Severity of the TGN1412 trial disaster cytokine storm correlated with IL-2 release
Version of Record online: 23 JUL 2013
© 2013 Medicines and Healthcare products Regulatory Agency MHRA. The British Journal of Clinical Pharmacology published by John Wiley & Sons Ltd on behalf of The British Pharmacological Society.
This is an open access article under the terms of the Creative Commons Attribution-NonCommercial License, which permits use, distribution and reproduction in any medium, provided the original work is properly cited and is not used for commercial purposes.
British Journal of Clinical Pharmacology
Special Issue: Biological Products
Volume 76, Issue 2, pages 299–315, August 2013
How to Cite
Eastwood, D., Bird, C., Dilger, P., Hockley, J., Findlay, L., Poole, S., Thorpe, S. J., Wadhwa, M., Thorpe, R. and Stebbings, R. (2013), Severity of the TGN1412 trial disaster cytokine storm correlated with IL-2 release. British Journal of Clinical Pharmacology, 76: 299–315. doi: 10.1111/bcp.12165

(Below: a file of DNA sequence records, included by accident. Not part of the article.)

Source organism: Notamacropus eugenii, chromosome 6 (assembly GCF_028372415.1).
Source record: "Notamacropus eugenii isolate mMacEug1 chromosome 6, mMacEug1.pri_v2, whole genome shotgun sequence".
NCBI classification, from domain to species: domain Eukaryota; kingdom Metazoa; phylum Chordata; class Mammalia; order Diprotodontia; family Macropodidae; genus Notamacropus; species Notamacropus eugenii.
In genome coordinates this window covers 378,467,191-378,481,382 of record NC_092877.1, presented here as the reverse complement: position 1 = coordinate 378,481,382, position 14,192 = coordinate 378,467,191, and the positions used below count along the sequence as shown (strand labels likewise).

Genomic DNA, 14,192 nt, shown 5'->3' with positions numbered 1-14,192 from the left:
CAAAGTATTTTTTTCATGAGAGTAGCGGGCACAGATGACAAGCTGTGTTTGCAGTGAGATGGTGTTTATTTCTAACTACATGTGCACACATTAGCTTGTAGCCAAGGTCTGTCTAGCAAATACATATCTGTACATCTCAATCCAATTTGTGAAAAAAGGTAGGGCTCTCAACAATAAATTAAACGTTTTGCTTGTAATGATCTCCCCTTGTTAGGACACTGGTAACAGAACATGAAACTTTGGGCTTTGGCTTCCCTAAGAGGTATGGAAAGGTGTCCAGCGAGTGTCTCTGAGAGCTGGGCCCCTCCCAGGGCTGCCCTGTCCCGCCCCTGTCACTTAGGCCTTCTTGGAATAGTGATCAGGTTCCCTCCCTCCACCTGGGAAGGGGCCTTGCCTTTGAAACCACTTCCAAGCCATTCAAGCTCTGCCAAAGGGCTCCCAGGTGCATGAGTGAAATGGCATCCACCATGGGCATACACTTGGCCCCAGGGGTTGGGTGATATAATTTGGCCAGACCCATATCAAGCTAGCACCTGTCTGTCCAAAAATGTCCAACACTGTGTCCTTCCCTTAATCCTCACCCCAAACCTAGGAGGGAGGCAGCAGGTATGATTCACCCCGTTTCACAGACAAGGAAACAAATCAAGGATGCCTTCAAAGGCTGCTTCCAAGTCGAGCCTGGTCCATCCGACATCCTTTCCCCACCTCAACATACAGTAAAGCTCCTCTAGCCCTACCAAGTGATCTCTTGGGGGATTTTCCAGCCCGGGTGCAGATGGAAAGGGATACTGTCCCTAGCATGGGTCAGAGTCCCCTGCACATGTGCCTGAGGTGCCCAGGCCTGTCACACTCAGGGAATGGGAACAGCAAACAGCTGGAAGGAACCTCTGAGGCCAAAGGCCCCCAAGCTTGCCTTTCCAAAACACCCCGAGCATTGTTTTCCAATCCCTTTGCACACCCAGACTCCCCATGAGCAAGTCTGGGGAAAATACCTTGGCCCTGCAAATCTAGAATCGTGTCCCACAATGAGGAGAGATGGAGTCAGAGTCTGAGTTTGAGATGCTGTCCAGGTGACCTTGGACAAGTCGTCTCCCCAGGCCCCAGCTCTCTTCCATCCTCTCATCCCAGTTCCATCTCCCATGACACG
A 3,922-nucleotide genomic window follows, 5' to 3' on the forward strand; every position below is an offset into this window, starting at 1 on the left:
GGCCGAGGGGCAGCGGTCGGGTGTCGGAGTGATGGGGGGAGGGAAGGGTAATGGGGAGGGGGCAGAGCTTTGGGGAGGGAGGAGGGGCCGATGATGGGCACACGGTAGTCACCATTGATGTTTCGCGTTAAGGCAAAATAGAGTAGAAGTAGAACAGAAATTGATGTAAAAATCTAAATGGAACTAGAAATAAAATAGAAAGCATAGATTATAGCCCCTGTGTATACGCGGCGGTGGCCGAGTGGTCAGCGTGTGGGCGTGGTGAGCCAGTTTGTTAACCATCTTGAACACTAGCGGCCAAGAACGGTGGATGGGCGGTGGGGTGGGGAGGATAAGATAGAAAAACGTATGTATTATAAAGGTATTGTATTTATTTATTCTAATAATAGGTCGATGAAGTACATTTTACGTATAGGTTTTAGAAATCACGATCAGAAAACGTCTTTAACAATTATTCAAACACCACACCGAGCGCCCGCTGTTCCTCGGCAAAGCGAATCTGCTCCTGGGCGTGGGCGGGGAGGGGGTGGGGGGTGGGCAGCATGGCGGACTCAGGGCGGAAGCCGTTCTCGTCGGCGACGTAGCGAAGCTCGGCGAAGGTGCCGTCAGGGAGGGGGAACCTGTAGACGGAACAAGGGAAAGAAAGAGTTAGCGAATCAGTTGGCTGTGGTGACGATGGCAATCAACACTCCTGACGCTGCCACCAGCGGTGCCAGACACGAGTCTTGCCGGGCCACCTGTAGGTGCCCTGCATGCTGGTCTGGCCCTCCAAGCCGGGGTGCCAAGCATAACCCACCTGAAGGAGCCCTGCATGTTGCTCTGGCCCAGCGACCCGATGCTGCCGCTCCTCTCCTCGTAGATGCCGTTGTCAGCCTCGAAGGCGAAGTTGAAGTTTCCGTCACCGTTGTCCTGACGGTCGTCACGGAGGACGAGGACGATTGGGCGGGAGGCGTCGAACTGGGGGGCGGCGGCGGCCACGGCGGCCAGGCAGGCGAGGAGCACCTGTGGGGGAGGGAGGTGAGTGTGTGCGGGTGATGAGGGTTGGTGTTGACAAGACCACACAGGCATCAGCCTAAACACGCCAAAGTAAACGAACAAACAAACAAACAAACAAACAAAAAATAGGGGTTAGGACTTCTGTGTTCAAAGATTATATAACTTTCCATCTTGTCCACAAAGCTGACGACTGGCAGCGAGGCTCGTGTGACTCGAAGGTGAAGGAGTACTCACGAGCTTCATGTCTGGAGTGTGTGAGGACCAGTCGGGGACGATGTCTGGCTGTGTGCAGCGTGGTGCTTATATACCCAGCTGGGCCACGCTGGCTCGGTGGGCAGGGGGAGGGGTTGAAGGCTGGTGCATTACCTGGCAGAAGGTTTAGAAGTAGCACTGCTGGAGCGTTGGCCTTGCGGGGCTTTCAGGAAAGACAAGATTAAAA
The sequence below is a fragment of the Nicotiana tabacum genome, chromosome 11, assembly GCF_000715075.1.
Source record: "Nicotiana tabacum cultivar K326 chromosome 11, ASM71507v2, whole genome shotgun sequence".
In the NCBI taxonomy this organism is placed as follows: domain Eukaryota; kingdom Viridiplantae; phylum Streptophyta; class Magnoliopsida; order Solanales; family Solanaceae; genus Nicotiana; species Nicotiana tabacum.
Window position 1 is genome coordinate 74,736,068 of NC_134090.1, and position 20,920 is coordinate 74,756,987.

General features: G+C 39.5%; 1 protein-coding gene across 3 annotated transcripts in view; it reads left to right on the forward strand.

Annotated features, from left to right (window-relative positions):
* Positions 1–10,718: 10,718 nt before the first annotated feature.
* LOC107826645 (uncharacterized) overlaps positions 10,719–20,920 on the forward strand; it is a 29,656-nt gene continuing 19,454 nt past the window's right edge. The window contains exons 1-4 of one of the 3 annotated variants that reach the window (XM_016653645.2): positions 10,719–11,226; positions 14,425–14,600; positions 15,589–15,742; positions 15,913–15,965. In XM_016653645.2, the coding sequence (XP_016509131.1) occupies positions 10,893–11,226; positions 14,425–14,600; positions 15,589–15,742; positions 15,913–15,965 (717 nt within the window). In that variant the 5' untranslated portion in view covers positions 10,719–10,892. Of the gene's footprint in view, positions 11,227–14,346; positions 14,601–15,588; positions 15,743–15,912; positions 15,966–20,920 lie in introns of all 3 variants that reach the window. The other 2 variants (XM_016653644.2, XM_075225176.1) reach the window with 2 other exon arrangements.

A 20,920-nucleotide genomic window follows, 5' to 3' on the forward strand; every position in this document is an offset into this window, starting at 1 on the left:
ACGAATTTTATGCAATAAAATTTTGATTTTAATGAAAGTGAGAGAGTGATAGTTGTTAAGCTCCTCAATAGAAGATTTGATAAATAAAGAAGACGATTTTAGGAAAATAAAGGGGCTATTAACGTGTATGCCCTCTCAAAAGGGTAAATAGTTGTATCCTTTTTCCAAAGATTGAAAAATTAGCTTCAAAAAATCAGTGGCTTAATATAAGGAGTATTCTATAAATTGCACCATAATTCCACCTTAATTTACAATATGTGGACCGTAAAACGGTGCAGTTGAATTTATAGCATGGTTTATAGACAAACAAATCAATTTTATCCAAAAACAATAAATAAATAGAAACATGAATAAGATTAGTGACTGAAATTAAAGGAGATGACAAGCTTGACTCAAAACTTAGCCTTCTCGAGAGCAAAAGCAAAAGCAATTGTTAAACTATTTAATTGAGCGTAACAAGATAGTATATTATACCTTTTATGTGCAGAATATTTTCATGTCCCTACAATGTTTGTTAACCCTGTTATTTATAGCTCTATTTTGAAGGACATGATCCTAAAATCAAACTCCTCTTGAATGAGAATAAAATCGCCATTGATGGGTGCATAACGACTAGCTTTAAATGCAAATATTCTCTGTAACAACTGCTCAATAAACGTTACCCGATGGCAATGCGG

- Issue online: 23 JUL 2013
- Version of Record online: 23 JUL 2013
- Accepted manuscript online: 23 MAY 2013 06:16AM EST
- Manuscript Accepted: 21 APR 2013
- Manuscript Received: 21 AUG 2012
- National Institute for Health Research Funding
- cytokine release assays;
- preclinical safety testing;
- therapeutic monoclonal antibodies
To determine if cytokine release with a solid phase assay is predictive of adverse responses for a range of therapeutic mAbs.
Cytokine ELISAs and a multi-array system were used to compare responses generated by different therapeutic mAbs using a solid phase assay. Flow cytometry was employed to determine the cellular source of those cytokines.
Only TGN1412 and muromonab-CD3 stimulated CD4+ T-cell mediated cytokine release characterized by significant (all P < 0.0001) IFNγ, TNFα, IL-2, IL-4, IL-5, IL-10, IL-12, IL-13, IL-17 and IL-22 release, comparable with T-cell mitogen. Significantly greater (P < 0.0001) IL-2 release with TGN1412 (2894–6051 pg ml−1) compared with muromonab-CD3 (62–262 pg ml−1) differentiated otherwise comparable cytokine responses. Likewise, TGN1412 stimulated significantly more (P = 0.0001) IL-2 producing CD4+ T-cells than muromonab-CD3 and induced Th1, Th2, Th17 and Th22 subsets that co-release this cytokine. Significant TNFα release was observed with bevacizumab (P = 0.0001), trastuzumab (P = 0.0031) and alemtuzumab (P = 0.0177), but no significant IL-2 release. TGN1412 and muromonab-CD3 caused pro-inflammatory cytokine release despite significantly (both P < 0.0001) increasing numbers of T-cells with a regulatory phenotype.
The severity of the adverse response to TGN1412 compared with muromonab-CD3 and other therapeutic mAbs correlates with the level of IL-2 release.